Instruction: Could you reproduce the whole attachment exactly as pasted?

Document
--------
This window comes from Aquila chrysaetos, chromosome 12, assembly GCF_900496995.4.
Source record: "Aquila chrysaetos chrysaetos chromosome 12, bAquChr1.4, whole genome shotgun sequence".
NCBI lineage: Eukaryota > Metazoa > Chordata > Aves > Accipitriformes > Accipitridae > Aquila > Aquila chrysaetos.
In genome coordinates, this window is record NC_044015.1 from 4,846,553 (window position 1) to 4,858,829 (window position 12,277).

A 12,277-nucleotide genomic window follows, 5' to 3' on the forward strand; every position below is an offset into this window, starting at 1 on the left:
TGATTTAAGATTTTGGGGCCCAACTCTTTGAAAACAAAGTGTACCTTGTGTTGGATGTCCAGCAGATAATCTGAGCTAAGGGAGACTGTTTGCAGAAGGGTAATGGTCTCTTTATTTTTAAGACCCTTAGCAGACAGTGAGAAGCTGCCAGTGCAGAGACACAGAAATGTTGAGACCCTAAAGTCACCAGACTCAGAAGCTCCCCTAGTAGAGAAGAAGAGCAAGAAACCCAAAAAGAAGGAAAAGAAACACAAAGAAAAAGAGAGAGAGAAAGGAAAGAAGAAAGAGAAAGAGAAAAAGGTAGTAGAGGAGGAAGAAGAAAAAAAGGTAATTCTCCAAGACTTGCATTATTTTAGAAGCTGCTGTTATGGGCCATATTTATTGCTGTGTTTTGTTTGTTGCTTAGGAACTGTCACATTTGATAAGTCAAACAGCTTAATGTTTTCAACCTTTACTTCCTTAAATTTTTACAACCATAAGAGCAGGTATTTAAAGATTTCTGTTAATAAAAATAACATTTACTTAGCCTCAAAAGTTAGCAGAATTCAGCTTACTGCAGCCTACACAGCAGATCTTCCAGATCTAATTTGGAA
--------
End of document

This window comes from Aquila chrysaetos, chromosome 12, assembly GCF_900496995.4.
Source record: "Aquila chrysaetos chrysaetos chromosome 12, bAquChr1.4, whole genome shotgun sequence".
NCBI lineage: Eukaryota > Metazoa > Chordata > Aves > Accipitriformes > Accipitridae > Aquila > Aquila chrysaetos.
In genome coordinates, this window is record NC_044015.1 from 4,846,553 (window position 1) to 4,858,829 (window position 12,277).

A 12,277-nucleotide genomic window follows, 5' to 3' on the forward strand; every position below is an offset into this window, starting at 1 on the left:
TGATTTAAGATTTTGGGGCCCAACTCTTTGAAAACAAAGTGTACCTTGTGTTGGATGTCCAGCAGATAATCTGAGCTAAGGGAGACTGTTTGCAGAAGGGTAATGGTCTCTTTATTTTTAAGACCCTTAGCAGACAGTGAGAAGCTGCCAGTGCAGAGACACAGAAATGTTGAGACCCTAAAGTCACCAGACTCAGAAGCTCCCCTAGTAGAGAAGAAGAGCAAGAAACCCAAAAAGAAGGAAAAGAAACACAAAGAAAAAGAGAGAGAGAAAGGAAAGAAGAAAGAGAAAGAGAAAAAGGTAGTAGAGGAGGAAGAAGAAAAAAAGGTAATTCTCCAAGACTTGCATTATTTTAGAAGCTGCTGTTATGGGCCATATTTATTGCTGTGTTTTGTTTGTTGCTTAGGAACTGTCACATTTGATAAGTCAAACAGCTTAATGTTTTCAACCTTTACTTCCTTAAATTTTTACAACCATAAGAGCAGGTATTTAAAGATTTCTGTTAATAAAAATAACATTTACTTAGCCTCAAAAGTTAGCAGAATTCAGCTTACTGCAGCCTACACAGCAGATCTTCCAGATCTAATTTGGAA